If someone made post-rock or kraut-rock with Dead Can Dance’s instrument collection.
When an artist or band brings elements from one genre and applies it to another you can sometimes get a sound that mashes up the best of both. That only happens when the artist understands what they are bringing together and why. Skyminds are a band that does this really well. They bring all acoustic and folk instruments and create space-rock with them. The result is something rather unique.
‘Shapes & Traces’ is Skyminds second album and I envy their instrument collection. Outside of the usual drums, guitar, bass and some funky organs, they have a wind range of hand drums, tuned percussion, zithers and other folk instruments that you’ll find hidden in the mix. Skyminds have no rush and no end destination they want to take you to. Their philosophy is focused on the journey and how it evolves over time. Take a central track to the album ‘Guduud’ for example. It is a chilled out jam that phases in and out various guitars, zithers, percussion loops and keyboards. It slowly transforms and shapeshifts over its seven and a half minutes. It is an obscure reference but there is an old Xbox game called Sudeki that had a game soundtrack that took this approach. You feel like you are travelling and each instrument is either a landmark, a weather change, or sunrise to sunset. It is both relaxing and meditative.
Elsewhere the same approach applies but the instrumentation changes. ‘The Atmosphere’ focuses on dulcimers, bells and light breezy vocals. It feels like a circular breathing meditation at times as you rise higher and higher into the sky. As you rise, the instrumentation changes from bass and grounded vocals to chimes, woodwind and the gentlest of pitter-patters of the hammered dulcimer. ‘Sand Patterns’ sounds like a lost Peter Ulrich song with beautiful raj like reeds droning underneath exotic percussion. ‘Beneath the Lake’ is the closest Skyminds gets to a traditional song and it evokes the same feel as the band Espers but with a dissonant Beck-like vocal.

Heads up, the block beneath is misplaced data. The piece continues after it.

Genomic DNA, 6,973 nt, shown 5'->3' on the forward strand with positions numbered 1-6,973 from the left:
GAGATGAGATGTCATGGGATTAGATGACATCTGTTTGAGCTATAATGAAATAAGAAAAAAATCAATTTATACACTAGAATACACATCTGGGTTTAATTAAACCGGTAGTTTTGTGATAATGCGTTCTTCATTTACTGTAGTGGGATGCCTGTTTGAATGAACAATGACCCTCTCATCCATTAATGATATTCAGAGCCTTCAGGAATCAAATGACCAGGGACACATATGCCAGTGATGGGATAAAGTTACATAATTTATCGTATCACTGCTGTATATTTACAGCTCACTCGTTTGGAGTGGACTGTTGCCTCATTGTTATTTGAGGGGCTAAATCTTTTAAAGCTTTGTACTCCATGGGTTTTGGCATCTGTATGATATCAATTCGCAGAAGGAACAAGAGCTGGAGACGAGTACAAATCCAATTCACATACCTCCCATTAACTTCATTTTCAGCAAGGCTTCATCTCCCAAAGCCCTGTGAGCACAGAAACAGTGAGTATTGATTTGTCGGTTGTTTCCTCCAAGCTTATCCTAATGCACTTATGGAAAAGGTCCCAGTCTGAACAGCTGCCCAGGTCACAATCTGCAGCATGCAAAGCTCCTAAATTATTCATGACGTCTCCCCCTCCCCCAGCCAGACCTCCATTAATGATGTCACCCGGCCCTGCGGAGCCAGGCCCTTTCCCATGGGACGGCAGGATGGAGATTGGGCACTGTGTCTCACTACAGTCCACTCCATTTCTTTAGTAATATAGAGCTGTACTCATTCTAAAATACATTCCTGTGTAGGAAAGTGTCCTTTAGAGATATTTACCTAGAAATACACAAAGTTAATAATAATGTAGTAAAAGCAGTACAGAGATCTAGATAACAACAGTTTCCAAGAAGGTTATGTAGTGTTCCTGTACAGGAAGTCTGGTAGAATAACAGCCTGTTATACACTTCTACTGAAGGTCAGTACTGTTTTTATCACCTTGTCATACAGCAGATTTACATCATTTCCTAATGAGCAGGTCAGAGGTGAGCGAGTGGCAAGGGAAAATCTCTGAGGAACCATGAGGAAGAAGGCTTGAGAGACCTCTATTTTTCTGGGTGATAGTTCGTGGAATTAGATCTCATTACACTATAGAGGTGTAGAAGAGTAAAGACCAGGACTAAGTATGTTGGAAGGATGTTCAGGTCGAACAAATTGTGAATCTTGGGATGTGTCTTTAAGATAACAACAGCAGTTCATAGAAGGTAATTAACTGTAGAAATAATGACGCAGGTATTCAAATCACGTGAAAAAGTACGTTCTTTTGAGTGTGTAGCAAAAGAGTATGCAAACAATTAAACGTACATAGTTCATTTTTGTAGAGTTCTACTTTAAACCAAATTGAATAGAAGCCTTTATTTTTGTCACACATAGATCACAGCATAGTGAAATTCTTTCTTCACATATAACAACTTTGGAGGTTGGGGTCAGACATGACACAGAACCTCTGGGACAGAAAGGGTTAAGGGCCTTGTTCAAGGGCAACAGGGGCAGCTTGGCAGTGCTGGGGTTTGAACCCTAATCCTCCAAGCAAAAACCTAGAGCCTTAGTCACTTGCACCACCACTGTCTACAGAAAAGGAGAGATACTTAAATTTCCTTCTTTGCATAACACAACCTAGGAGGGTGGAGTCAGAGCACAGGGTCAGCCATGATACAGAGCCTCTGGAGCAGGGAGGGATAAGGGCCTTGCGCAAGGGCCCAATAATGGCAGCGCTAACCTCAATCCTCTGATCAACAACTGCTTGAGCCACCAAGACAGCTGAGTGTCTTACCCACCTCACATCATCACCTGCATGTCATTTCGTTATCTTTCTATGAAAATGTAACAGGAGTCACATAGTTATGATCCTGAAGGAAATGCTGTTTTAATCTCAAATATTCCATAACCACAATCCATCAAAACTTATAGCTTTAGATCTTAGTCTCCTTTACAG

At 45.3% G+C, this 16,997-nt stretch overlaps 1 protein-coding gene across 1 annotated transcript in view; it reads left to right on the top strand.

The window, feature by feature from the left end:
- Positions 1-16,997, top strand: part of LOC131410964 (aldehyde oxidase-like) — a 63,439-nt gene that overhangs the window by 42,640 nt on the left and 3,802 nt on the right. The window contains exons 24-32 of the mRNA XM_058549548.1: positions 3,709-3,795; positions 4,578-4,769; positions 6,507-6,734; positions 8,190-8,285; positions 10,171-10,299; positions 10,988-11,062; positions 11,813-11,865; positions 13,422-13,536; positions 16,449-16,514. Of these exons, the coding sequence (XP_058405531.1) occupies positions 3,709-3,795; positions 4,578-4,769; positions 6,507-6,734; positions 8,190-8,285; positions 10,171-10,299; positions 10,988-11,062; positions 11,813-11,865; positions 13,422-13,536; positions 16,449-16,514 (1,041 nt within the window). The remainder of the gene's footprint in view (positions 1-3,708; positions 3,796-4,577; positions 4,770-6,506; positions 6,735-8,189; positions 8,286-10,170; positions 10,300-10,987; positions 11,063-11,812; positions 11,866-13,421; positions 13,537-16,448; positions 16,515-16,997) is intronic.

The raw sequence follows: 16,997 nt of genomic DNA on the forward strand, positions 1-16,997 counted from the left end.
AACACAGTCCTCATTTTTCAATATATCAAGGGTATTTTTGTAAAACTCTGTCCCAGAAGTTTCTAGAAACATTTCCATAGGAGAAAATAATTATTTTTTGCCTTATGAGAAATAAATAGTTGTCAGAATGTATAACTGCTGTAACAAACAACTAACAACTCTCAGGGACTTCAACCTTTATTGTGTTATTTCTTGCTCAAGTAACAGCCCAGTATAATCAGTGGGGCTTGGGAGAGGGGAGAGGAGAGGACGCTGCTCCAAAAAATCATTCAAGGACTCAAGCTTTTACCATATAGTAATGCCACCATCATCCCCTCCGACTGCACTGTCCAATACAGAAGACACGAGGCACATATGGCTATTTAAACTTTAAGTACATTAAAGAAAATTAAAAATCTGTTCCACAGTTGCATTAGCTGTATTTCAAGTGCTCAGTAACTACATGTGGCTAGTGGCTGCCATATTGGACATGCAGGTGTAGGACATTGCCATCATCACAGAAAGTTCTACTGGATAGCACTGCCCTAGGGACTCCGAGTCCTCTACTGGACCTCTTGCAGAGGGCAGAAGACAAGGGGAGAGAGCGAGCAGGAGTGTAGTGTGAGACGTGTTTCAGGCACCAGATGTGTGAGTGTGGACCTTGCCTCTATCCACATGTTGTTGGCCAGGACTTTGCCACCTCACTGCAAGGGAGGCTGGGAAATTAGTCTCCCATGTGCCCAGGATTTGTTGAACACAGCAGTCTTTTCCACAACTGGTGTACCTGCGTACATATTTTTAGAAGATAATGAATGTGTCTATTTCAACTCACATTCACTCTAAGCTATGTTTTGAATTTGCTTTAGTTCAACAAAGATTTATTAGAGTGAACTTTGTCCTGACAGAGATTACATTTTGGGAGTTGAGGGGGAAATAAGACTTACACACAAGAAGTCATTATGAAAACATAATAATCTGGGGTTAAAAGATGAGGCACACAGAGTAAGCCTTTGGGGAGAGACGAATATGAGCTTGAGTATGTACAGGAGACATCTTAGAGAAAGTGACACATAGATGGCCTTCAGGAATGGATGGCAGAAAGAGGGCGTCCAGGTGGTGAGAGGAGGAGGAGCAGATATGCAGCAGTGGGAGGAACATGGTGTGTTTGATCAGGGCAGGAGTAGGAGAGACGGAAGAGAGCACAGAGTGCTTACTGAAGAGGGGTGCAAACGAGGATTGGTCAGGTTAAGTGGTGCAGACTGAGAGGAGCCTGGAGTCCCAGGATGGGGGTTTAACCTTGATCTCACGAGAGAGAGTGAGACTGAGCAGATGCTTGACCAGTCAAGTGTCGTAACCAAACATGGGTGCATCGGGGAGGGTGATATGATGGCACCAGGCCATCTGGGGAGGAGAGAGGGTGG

The three other tracks lean more towards the space-rock and kraut-rock side of things. ‘Interphase’ and ‘Soft Landing’ are synth-heavy and enjoy playful experimental noises. The latter in particular could be used for an art sci-fi movie. The track that combines everything together though is ‘Beyond the Clearing’. This piece pulls in all of the acoustic and exotic instruments and then drenches it with wiry synths and a soaring electric guitar. It sounds so expansive and all-encompassing as it builds and builds momentum only for the track to space out. It is the musical equivalent of seeing a mirage as ambient synth sizzle away before the drums filter in and out. Its really clever production and sound design.
Skyminds have brought so much creativity to the space-rock and kraut-rock scene because most of what they bring would ordinarily not belong there. I love the sound palette and the breaking of expectations of what you’d expect this type of rock to be. I also enjoyed how unrushed and expansive the songs were – they continue to surprise from beginning to end. If anyone is looking for some psychedelia-tinged music that doesn’t quite sit nicely in a box but gives you plenty of ideas and emotions – Skyminds have you covered.